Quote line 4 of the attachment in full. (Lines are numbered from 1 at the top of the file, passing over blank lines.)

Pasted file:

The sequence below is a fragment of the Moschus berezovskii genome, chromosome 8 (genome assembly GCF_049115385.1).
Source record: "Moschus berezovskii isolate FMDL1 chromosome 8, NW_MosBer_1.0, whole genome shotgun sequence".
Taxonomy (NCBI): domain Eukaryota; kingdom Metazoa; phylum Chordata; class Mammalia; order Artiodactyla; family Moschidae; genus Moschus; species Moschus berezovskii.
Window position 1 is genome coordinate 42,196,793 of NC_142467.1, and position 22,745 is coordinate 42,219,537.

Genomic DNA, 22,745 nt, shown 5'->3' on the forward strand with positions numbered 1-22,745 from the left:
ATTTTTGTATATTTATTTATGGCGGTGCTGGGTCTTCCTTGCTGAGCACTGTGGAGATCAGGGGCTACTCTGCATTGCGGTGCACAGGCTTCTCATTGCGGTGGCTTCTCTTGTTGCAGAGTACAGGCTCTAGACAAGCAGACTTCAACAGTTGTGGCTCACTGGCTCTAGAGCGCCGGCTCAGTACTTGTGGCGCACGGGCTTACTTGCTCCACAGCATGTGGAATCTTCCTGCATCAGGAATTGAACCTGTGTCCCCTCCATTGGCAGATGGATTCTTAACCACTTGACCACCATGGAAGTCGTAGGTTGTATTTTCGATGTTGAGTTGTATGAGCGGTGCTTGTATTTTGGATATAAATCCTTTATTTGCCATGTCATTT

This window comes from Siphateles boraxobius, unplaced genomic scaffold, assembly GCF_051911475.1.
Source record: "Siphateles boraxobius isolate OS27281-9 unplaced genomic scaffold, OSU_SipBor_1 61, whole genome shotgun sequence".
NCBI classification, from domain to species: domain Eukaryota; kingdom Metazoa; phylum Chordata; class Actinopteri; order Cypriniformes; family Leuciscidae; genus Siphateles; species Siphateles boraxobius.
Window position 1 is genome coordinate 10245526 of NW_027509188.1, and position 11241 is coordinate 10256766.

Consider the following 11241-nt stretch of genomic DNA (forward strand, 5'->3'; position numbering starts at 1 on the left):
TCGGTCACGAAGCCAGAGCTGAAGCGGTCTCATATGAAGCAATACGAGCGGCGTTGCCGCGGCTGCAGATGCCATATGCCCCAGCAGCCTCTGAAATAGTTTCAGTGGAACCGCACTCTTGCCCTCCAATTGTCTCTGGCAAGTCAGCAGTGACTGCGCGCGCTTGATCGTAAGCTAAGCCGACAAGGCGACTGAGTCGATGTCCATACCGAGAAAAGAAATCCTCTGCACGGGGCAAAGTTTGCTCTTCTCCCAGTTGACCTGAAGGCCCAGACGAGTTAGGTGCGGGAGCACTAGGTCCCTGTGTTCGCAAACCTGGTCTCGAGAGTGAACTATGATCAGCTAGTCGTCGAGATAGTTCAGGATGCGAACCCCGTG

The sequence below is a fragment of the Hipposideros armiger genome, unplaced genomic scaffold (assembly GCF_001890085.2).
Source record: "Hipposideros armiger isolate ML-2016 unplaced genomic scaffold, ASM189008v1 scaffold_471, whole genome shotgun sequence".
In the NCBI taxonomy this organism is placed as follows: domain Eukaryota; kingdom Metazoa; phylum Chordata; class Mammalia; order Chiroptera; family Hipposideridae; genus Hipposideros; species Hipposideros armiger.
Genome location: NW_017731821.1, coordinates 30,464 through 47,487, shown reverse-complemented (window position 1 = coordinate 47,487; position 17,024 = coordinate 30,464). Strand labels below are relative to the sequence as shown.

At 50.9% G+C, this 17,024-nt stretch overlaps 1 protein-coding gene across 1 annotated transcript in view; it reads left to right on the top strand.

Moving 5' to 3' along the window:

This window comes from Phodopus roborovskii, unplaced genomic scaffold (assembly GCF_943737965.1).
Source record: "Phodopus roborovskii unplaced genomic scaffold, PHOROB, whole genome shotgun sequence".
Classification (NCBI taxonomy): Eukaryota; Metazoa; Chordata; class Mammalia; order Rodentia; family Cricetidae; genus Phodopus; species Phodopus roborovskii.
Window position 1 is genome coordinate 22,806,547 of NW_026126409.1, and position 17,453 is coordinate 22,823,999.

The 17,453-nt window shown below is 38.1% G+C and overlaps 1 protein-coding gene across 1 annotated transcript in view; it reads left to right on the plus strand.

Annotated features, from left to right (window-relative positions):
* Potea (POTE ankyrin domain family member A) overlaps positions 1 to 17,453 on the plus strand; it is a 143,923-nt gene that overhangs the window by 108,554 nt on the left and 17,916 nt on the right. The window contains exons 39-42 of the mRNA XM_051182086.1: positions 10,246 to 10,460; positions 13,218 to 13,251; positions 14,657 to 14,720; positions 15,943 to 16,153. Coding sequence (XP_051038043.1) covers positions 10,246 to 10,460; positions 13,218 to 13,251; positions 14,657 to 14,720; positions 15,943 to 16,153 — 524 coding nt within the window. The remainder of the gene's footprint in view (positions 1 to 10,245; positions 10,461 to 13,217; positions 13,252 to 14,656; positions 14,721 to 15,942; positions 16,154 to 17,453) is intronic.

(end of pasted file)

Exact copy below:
Window position 1 is genome coordinate 42,196,793 of NC_142467.1, and position 22,745 is coordinate 42,219,537.